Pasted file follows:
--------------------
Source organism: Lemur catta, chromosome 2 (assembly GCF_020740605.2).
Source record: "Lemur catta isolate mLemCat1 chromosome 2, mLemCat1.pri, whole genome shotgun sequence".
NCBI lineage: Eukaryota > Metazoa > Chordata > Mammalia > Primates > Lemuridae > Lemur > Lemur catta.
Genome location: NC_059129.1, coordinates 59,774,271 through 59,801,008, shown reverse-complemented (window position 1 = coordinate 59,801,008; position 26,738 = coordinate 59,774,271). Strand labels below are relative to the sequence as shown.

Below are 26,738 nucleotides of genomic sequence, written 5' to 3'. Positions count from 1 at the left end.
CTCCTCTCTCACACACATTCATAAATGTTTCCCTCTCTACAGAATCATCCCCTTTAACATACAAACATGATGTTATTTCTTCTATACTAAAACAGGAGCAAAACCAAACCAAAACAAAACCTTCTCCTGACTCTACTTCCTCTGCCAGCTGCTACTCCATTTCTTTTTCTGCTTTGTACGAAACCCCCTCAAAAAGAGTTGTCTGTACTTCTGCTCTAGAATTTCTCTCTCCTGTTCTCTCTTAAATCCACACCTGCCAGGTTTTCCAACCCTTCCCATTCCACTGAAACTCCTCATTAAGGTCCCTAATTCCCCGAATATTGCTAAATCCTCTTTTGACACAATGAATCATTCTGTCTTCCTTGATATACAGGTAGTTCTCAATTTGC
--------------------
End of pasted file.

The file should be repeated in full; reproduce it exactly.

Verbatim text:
Source organism: Lemur catta, chromosome 2 (assembly GCF_020740605.2).
Source record: "Lemur catta isolate mLemCat1 chromosome 2, mLemCat1.pri, whole genome shotgun sequence".
NCBI lineage: Eukaryota > Metazoa > Chordata > Mammalia > Primates > Lemuridae > Lemur > Lemur catta.
Genome location: NC_059129.1, coordinates 59,774,271 through 59,801,008, shown reverse-complemented (window position 1 = coordinate 59,801,008; position 26,738 = coordinate 59,774,271). Strand labels below are relative to the sequence as shown.

Below are 26,738 nucleotides of genomic sequence, written 5' to 3'. Positions count from 1 at the left end.
CTCCTCTCTCACACACATTCATAAATGTTTCCCTCTCTACAGAATCATCCCCTTTAACATACAAACATGATGTTATTTCTTCTATACTAAAACAGGAGCAAAACCAAACCAAAACAAAACCTTCTCCTGACTCTACTTCCTCTGCCAGCTGCTACTCCATTTCTTTTTCTGCTTTGTACGAAACCCCCTCAAAAAGAGTTGTCTGTACTTCTGCTCTAGAATTTCTCTCTCCTGTTCTCTCTTAAATCCACACCTGCCAGGTTTTCCAACCCTTCCCATTCCACTGAAACTCCTCATTAAGGTCCCTAATTCCCCGAATATTGCTAAATCCTCTTTTGACACAATGAATCATTCTGTCTTCCTTGATATACAGGTAGTTCTCAATTTGC